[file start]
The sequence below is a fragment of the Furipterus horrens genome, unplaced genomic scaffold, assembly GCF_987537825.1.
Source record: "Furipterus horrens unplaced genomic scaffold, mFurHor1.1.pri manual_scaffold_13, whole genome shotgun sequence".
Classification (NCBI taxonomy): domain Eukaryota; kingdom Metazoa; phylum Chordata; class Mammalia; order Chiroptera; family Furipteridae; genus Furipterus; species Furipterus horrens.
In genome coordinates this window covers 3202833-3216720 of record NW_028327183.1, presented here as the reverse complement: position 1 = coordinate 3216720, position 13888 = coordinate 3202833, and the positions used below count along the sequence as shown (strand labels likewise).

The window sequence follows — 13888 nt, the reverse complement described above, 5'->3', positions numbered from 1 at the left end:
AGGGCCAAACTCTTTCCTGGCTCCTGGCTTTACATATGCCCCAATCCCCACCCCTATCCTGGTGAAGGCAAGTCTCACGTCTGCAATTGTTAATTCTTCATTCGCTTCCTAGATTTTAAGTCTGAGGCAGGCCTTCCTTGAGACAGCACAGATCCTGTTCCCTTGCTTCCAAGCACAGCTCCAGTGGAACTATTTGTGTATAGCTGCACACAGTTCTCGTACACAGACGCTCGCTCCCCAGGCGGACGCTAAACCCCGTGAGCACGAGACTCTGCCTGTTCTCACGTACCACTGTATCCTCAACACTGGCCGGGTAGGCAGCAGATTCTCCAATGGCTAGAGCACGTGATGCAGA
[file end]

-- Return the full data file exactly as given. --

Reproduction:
The sequence below is a fragment of the Furipterus horrens genome, unplaced genomic scaffold, assembly GCF_987537825.1.
Source record: "Furipterus horrens unplaced genomic scaffold, mFurHor1.1.pri manual_scaffold_13, whole genome shotgun sequence".
Classification (NCBI taxonomy): domain Eukaryota; kingdom Metazoa; phylum Chordata; class Mammalia; order Chiroptera; family Furipteridae; genus Furipterus; species Furipterus horrens.
In genome coordinates this window covers 3202833-3216720 of record NW_028327183.1, presented here as the reverse complement: position 1 = coordinate 3216720, position 13888 = coordinate 3202833, and the positions used below count along the sequence as shown (strand labels likewise).

The window sequence follows — 13888 nt, the reverse complement described above, 5'->3', positions numbered from 1 at the left end:
AGGGCCAAACTCTTTCCTGGCTCCTGGCTTTACATATGCCCCAATCCCCACCCCTATCCTGGTGAAGGCAAGTCTCACGTCTGCAATTGTTAATTCTTCATTCGCTTCCTAGATTTTAAGTCTGAGGCAGGCCTTCCTTGAGACAGCACAGATCCTGTTCCCTTGCTTCCAAGCACAGCTCCAGTGGAACTATTTGTGTATAGCTGCACACAGTTCTCGTACACAGACGCTCGCTCCCCAGGCGGACGCTAAACCCCGTGAGCACGAGACTCTGCCTGTTCTCACGTACCACTGTATCCTCAACACTGGCCGGGTAGGCAGCAGATTCTCCAATGGCTAGAGCACGTGATGCAGA